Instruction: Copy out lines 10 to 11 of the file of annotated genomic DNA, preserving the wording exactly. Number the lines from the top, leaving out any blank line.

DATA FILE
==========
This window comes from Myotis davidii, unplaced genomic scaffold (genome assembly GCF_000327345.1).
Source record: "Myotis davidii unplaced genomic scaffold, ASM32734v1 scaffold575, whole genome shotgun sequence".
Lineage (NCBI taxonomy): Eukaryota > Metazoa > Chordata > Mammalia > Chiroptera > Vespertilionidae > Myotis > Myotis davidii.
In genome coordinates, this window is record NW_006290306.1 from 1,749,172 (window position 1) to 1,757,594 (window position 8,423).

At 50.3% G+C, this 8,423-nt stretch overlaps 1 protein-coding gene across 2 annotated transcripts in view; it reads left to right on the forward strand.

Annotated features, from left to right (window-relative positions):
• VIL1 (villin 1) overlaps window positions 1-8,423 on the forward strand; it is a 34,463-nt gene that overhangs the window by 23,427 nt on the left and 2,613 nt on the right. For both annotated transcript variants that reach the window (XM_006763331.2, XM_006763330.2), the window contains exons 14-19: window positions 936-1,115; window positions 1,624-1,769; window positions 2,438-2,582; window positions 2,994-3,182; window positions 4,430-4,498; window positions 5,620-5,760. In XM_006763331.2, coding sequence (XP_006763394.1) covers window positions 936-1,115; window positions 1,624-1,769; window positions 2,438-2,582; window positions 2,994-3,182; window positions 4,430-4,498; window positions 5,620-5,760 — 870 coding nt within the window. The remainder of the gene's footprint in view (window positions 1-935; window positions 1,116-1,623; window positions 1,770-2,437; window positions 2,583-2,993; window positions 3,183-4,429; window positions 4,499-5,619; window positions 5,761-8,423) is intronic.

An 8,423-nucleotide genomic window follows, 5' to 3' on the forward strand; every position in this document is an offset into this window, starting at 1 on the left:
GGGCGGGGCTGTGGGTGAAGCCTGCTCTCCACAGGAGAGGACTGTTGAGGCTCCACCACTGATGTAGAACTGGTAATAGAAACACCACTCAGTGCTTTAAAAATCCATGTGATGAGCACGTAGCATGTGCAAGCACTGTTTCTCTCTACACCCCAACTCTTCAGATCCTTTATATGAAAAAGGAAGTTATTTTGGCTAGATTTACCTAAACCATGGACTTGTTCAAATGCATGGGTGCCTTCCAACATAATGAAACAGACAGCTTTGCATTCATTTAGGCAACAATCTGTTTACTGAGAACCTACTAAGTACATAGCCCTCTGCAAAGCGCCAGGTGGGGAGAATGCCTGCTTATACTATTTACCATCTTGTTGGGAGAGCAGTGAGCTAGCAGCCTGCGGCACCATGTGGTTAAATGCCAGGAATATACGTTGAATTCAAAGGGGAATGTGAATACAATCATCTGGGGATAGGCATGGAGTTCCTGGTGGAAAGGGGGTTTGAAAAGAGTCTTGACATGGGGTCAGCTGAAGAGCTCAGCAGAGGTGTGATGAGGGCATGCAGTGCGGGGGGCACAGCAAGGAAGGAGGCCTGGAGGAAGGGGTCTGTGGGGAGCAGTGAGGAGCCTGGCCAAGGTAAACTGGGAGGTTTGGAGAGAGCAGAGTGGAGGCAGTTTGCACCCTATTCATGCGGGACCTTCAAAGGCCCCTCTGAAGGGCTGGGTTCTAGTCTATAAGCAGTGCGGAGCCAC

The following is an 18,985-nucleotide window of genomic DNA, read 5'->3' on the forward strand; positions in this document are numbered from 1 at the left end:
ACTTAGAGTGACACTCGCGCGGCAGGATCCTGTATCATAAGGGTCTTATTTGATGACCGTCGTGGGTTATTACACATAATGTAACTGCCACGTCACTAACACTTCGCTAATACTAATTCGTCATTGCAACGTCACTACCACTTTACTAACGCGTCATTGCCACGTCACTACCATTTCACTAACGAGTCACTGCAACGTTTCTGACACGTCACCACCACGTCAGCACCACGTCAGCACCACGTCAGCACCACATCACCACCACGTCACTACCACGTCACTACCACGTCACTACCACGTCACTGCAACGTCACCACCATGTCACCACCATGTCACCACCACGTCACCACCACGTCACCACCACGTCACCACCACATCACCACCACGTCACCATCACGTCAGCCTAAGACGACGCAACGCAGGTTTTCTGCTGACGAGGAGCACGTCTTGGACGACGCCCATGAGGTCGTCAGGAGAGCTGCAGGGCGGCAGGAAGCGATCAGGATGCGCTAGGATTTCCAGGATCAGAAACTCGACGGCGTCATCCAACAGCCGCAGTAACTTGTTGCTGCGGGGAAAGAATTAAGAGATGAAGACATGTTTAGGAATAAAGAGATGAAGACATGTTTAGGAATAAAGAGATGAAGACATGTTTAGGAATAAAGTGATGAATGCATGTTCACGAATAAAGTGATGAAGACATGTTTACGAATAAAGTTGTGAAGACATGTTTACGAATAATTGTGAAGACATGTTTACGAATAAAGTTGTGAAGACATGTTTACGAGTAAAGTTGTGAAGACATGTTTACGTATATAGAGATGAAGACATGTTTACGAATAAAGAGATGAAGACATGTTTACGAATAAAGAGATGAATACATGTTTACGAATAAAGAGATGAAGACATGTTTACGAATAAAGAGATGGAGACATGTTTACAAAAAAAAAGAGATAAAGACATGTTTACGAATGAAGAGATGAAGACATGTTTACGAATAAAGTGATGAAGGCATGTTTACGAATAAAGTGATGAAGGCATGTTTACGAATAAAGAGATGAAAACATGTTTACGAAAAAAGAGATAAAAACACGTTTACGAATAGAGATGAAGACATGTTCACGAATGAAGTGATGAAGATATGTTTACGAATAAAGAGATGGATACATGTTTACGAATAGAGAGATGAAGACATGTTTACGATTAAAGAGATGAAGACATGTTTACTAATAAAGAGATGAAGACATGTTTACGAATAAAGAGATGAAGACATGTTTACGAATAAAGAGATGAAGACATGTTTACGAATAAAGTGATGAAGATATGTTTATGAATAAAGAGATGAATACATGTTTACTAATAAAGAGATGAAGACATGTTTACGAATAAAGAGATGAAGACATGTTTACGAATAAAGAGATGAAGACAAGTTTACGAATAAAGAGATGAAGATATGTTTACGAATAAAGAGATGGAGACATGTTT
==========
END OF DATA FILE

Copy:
The following is an 18,985-nucleotide window of genomic DNA, read 5'->3' on the forward strand; positions in this document are numbered from 1 at the left end:
ACTTAGAGTGACACTCGCGCGGCAGGATCCTGTATCATAAGGGTCTTATTTGATGACCGTCGTGGGTTATTACACATAATGTAACTGCCACGTCACTAACACTTCGCTAATACTAATTCGTCATTGCAACGTCACTACCACTTTACTAACGCGTCATTGCCACGTCACTACCATTTCACTAACGAGTCACTGCAACGTTTCTGACACGTCACCACCACGTCAGCACCACGTCAGCACCACGTCAGCACCACATCACCACCACGTCACTACCACGTCACTACCACGTCACTACCACGTCACTGCAACGTCACCACCATGTCACCACCATGTCACCACCACGTCACCACCACGTCACCACCACGTCACCACCACATCACCACCACGTCACCATCACGTCAGCCTAAGACGACGCAACGCAGGTTTTCTGCTGACGAGGAGCACGTCTTGGACGACGCCCATGAGGTCGTCAGGAGAGCTGCAGGGCGGCAGGAAGCGATCAGGATGCGCTAGGATTTCCAGGATCAGAAACTCGACGGCGTCATCCAACAGCCGCAGTAACTTGTTGCTGCGGGGAAAGAATTAAGAGATGAAGACATGTTTAGGAATAAAGAGATGAAGACATGTTTAGGAATAAAGAGATGAAGACATGTTTAGGAATAAAGTGATGAATGCATGTTCACGAATAAAGTGATGAAGACATGTTTACGAATAAAGTTGTGAAGACATGTTTACGAATAATTGTGAAGACATGTTTACGAATAAAGTTGTGAAGACATGTTTACGAGTAAAGTTGTGAAGACATGTTTACGTATATAGAGATGAAGACATGTTTACGAATAAAGAGATGAAGACATGTTTACGAATAAAGAGATGAATACATGTTTACGAATAAAGAGATGAAGACATGTTTACGAATAAAGAGATGGAGACATGTTTACAAAAAAAAAGAGATAAAGACATGTTTACGAATGAAGAGATGAAGACATGTTTACGAATAAAGTGATGAAGGCATGTTTACGAATAAAGTGATGAAGGCATGTTTACGAATAAAGAGATGAAAACATGTTTACGAAAAAAGAGATAAAAACACGTTTACGAATAGAGATGAAGACATGTTCACGAATGAAGTGATGAAGATATGTTTACGAATAAAGAGATGGATACATGTTTACGAATAGAGAGATGAAGACATGTTTACGATTAAAGAGATGAAGACATGTTTACTAATAAAGAGATGAAGACATGTTTACGAATAAAGAGATGAAGACATGTTTACGAATAAAGAGATGAAGACATGTTTACGAATAAAGTGATGAAGATATGTTTATGAATAAAGAGATGAATACATGTTTACTAATAAAGAGATGAAGACATGTTTACGAATAAAGAGATGAAGACATGTTTACGAATAAAGAGATGAAGACAAGTTTACGAATAAAGAGATGAAGATATGTTTACGAATAAAGAGATGGAGACATGTTT